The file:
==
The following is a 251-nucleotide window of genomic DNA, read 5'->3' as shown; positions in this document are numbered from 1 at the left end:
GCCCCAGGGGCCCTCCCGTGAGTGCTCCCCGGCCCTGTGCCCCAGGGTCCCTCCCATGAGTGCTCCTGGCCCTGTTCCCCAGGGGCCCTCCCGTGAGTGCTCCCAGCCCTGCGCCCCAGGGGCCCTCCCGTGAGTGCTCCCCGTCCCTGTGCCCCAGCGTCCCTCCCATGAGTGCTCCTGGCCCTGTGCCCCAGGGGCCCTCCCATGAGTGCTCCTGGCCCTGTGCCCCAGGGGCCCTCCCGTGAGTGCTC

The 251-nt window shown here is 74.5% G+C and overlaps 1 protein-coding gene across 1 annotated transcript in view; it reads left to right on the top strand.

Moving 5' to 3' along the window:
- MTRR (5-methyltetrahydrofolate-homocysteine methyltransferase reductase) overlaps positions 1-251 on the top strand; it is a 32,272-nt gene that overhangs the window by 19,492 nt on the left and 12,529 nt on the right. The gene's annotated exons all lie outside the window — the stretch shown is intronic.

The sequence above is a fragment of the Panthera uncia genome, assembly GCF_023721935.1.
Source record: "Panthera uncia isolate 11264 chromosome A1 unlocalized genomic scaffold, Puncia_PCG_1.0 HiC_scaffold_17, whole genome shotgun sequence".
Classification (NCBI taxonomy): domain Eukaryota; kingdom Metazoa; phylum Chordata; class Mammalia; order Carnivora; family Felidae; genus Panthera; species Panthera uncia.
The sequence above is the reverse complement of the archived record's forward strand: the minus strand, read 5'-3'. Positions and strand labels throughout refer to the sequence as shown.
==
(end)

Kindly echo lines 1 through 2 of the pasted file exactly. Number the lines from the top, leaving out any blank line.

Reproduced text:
The following is a 251-nucleotide window of genomic DNA, read 5'->3' as shown; positions in this document are numbered from 1 at the left end:
GCCCCAGGGGCCCTCCCGTGAGTGCTCCCCGGCCCTGTGCCCCAGGGTCCCTCCCATGAGTGCTCCTGGCCCTGTTCCCCAGGGGCCCTCCCGTGAGTGCTCCCAGCCCTGCGCCCCAGGGGCCCTCCCGTGAGTGCTCCCCGTCCCTGTGCCCCAGCGTCCCTCCCATGAGTGCTCCTGGCCCTGTGCCCCAGGGGCCCTCCCATGAGTGCTCCTGGCCCTGTGCCCCAGGGGCCCTCCCGTGAGTGCTC